If you’ve indulged this holiday, your clothing might feel like it shrunk a bit in the dryer. It happens to the best (read: health conscious) of us, especially with so many rich seasonal treats available.
Rather than pledge to lose weight for a New Year’s resolution, why not do something now? Make small, manageable changes.
Watch that weight melt away with activities and lifestyle choices that don’t require a new gym membership (although that wouldn’t hurt either).
1. Take a brisk 20 minute (or more) walk — After dinner, before leaving for work, at lunchtime. Whenever, just schedule it in. Walking the dog is a great excuse to get out, too. This low-impact activity burns calories otherwise inclined to stick with you through winter.
2. Use the stairs — Don’t look for an elevator, let your gluts do the work. Why pay for a stair-climbing machine, when you live or work in a building offering the option? Try it during your daily errands.
3. Reach for savory — If you normally snack on sweet stuff during the holidays, try fresh-tossed salad, raw vegetables with low-fat dip, or steamed vegetables spiced with creativity (I’m thinking glazed carrots with ginger and nutmeg) instead. For other flavoring, keep the fat to a minimum, but be generous with low sodium or yogurt-based sauces.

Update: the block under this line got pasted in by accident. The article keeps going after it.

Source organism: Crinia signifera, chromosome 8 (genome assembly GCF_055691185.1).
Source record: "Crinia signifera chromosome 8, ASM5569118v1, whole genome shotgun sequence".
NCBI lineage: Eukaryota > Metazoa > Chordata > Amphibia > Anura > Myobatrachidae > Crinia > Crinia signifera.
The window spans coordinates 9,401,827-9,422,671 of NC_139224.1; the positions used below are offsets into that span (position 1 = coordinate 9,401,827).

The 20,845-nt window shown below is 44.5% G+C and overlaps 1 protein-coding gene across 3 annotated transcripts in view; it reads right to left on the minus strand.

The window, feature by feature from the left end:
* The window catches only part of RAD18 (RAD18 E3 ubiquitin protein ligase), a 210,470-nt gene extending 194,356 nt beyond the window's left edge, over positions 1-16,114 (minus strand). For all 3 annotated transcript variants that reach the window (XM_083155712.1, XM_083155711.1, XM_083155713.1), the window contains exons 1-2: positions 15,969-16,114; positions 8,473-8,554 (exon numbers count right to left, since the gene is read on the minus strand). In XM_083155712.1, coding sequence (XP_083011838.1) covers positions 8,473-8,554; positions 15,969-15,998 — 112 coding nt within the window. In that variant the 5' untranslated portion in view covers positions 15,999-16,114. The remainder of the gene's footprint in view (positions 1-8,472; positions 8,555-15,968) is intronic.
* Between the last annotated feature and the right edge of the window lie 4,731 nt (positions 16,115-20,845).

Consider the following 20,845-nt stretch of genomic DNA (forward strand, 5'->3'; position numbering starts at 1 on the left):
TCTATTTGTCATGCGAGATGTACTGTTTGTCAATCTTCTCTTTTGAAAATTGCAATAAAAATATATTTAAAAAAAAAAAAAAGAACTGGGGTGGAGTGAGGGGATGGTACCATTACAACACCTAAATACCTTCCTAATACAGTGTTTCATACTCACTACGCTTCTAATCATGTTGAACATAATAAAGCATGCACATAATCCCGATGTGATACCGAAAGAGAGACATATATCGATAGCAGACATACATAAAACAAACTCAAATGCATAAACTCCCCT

If you must have sugar, try reducing the amount you consume by half. Or simply skip that extra glass of eggnog or sherry – one less for the waistline to carry. Yes, liquid calories definitely count.
4. Cut out hydrogenated fat — Take a look at the food label on that TV dinner, bag of chips or coffee creamer. If you see the words ‘hydrogenated fat’, ‘partially-hydrogenated fat’, or ‘trans fat’, chuck it. Health authorities warn that these fats are hard for your body to handle.
5. ‘Tis the season – for wintery activities — Break out the sled, skis, snowboard, hockey or figure skates and head to your nearest park, slope, or recreation center. You’re sure to have fun and work up a sweat.
6. Hydrate and rest — Be sure to get enough shuteye (at least 7 hours) per night. You’ll feel refreshed, and less likely to indulge in midnight snacking. When we don’t get enough sleep our hormones trigger food cravings, even when we aren’t running on empty.
Drink plenty of water (not soft drinks, alcohol, coffee, non-herbal teas or juices). Water helps body processes run smoothly, and doesn’t contain additives, sugar or caffeine, which dehydrates you.